Hiring a diverse workforce is more than a moral obligation. It’s also a proven business strategy for boosting company success. Technology company ThisWay uses artificial intelligence to remove underlying bias during the recruitment and hiring process.
Check out ThisWay’s infographic for more information on championing diversity with AI.
Businesses are behind track
The top 20 most diverse companies in the S&P 500 achieve higher long-term profitability than their less diverse counterparts. Gender diversity makes companies 21 percent more likely to outperform on profitability and 27 percent more likely to have superior value creation. By 2025, advancing gender equality in the workplace could add $12 trillion to global GDP.
Despite these obvious benefits, 48 percent of businesses either aren’t on track to meet their diversity goals. They may have no goals at all. Over a third of business executives (37 percent) still claim legal compliance is their primary reason that they support diversity and inclusion initiatives. This indicates a lack of enthusiasm for the mission. That’s a risky outlook for companies, as those with the lowest levels of diversity are 29 percent less likely to see above-average profitability. For a business to succeed, it needs a diverse workforce.
Facing inherent bias
How can companies improve their hiring practices? The first step is to acknowledge the inherent biases in their own system. When humans screen resumes, the recruiters spend an average of seven seconds looking at an individual resume. At that speed, personal bias is sure to influence decision-making. Problems such as similarity bias, the first/last effect, contrast effect and central tendency effect come together to block qualified candidates of diverse backgrounds from moving forward in the hiring process.
Artificial intelligence mends gaps in software
What about the inclusion of software? Does that fix the problem? Not quite. Most applicant tracking systems use a keyword search, and the resumes that do well in this environment may reflect a skilled use of keywords instead of a candidate’s actual qualifications. Synonym searching reduces some biases in the search query, but it’s not a perfect solution. Taken to its worst extreme, artificial intelligence can both learn and exaggerate the bias of its users. In 2018, Amazon scrapped its state-of-the-art recruiting AI after it taught itself to penalize resumes that mentioned the word “woman” and/or all-female colleges. The AI wasn’t programmed to prefer male applicants, but it was trained on 10 years of resumes and hiring decisions. If the data input to an AI is biased, its results will be too.
How can we hire without bias?
To train an AI to work without bias, one needs to start with unbiased data. Ways to make the initial screening less bias prone are:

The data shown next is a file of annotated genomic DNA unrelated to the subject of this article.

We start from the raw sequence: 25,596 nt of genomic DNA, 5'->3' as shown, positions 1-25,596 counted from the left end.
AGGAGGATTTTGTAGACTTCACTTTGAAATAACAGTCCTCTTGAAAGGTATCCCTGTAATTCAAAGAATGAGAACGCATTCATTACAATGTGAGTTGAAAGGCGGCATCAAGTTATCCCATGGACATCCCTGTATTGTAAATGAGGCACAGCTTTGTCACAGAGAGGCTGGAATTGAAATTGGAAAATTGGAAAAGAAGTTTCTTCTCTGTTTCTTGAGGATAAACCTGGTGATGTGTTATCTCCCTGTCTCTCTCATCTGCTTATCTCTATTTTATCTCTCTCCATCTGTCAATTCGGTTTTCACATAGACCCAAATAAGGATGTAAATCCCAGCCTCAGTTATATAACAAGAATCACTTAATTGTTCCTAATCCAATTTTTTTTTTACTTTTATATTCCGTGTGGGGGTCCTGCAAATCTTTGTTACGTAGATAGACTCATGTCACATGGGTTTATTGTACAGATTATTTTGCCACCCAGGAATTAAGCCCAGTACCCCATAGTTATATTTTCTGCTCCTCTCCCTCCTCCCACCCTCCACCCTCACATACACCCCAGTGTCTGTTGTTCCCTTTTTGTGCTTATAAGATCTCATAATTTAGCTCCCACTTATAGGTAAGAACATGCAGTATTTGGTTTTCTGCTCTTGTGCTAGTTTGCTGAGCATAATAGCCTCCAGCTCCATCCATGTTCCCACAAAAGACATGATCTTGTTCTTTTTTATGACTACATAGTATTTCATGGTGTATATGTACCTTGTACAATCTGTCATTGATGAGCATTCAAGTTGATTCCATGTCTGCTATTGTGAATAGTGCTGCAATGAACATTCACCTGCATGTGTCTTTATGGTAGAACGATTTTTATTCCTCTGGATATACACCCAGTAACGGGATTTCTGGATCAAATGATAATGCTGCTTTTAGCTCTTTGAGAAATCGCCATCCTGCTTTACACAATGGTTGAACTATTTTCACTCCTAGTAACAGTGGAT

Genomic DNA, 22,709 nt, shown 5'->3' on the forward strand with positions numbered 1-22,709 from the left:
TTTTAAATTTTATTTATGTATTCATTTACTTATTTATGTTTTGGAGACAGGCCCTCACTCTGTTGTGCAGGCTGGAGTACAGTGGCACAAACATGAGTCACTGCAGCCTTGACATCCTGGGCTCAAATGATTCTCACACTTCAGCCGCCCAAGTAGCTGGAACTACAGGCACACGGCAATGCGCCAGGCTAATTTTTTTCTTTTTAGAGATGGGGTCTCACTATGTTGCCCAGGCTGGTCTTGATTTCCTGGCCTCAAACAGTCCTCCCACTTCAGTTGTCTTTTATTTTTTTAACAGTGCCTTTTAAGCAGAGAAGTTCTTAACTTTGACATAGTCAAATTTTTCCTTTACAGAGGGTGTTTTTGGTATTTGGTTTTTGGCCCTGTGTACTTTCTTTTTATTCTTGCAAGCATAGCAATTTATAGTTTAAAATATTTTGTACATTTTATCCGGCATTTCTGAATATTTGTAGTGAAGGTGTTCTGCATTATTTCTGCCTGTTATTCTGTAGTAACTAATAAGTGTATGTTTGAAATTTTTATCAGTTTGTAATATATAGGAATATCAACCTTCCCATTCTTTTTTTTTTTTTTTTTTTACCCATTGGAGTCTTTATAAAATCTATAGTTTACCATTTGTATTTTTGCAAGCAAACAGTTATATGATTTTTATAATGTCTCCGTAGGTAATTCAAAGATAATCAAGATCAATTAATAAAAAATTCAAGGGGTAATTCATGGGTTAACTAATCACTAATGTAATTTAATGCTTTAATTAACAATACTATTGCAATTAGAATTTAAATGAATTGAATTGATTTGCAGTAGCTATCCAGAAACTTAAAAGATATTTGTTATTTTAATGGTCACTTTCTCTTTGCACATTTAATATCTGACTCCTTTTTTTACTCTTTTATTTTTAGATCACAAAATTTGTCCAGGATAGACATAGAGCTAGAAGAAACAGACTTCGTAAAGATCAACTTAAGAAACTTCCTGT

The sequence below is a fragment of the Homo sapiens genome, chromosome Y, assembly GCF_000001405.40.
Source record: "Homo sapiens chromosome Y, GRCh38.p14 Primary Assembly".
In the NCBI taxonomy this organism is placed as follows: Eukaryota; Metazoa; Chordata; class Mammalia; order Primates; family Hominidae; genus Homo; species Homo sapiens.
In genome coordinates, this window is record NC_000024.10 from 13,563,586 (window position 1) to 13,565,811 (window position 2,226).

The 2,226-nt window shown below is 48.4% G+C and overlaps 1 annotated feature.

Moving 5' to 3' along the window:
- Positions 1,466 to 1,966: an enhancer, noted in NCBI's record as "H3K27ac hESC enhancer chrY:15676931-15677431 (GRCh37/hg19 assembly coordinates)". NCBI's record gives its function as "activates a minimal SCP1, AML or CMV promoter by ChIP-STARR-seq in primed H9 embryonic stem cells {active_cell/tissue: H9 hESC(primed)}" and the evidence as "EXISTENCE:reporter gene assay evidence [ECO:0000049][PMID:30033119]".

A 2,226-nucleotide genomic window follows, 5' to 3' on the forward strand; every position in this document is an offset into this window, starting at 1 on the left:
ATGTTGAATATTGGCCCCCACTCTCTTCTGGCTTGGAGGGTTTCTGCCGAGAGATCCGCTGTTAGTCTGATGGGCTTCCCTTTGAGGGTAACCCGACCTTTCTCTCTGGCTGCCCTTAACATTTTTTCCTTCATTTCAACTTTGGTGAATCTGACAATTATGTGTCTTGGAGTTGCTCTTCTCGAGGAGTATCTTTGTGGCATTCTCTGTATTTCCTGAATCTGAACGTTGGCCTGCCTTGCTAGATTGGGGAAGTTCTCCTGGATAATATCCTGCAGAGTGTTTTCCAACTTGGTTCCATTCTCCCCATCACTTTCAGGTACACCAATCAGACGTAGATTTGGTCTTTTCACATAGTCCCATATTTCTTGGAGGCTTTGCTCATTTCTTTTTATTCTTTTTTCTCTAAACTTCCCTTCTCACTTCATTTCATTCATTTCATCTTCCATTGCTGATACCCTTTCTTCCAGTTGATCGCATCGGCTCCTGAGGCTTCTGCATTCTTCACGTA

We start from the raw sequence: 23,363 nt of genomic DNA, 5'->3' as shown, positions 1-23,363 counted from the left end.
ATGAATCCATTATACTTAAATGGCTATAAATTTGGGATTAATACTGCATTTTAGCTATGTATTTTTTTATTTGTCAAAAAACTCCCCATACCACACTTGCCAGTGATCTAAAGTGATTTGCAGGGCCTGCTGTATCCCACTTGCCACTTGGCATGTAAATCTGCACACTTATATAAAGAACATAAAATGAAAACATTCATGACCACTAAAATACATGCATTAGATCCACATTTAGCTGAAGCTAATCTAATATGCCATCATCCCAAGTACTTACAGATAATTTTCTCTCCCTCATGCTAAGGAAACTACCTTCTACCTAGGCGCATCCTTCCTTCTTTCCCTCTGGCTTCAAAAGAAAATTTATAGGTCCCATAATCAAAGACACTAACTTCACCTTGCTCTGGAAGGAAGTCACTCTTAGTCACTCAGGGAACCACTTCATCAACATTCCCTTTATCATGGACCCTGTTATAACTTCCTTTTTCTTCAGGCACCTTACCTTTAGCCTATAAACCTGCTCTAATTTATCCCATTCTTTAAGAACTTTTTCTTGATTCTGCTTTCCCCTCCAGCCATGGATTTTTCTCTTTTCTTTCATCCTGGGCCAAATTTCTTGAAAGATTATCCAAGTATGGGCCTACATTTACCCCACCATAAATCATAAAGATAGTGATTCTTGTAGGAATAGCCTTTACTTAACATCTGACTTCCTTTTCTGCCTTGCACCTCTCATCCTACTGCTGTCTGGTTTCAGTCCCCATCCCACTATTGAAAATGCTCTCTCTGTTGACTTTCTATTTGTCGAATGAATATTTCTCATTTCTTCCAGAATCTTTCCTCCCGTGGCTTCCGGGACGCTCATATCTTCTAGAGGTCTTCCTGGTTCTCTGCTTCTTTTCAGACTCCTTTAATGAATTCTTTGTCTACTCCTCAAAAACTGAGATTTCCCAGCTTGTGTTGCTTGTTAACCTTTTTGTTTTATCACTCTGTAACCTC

- Collect data from varied industries, jobs and candidates
- Remove factors like age, gender and name from the AI’s view
- Consider how well a candidate and company fit from both perspectives.
Things human HR professionals can do include:
- Setting clear, trackable goals for improvement on diversity measures
- Making diversity training standard and using it as a way to listen to employees
- Strategically partnering with outside organizations, schools, and colleges.
Right now, 50 percent of HR professionals aren’t prepared at all to incorporate AI, but 100 percent of overlooked candidates are ready to see a change.
About Angela Hood and ThisWay
Angela Hood is the Founder and CEO of ThisWay, a VC-backed, artificial intelligence company built upon her research and development at University of Cambridge in England.
Now operating across the world, ThisWay is the industry leader in providing companies and governments with a suite of integrated solutions that delivers unbiased sourcing and matching instantly.
International research often references her groundbreaking work in artificial intelligence and de-biasing. A Simon & Schuster book released in 2019 also featured her expertise. Hood is an accomplished keynote speaker and recognized expert on the topics of removing bias in technology and the ROI of diversity in teams.
HR tech industry experts named ThisWay as Innovation of the Year. Hood has been named one of the Most Influential Women in Tech, Entrepreneur of the Year and was recently selected as outstanding entrepreneur and featured by the University of Cambridge, England. In 2020, Hood was nominated for Outstanding Alumni by her undergraduate alma mater, College of Architecture and Dept of Construction Sciences at Texas A&M University.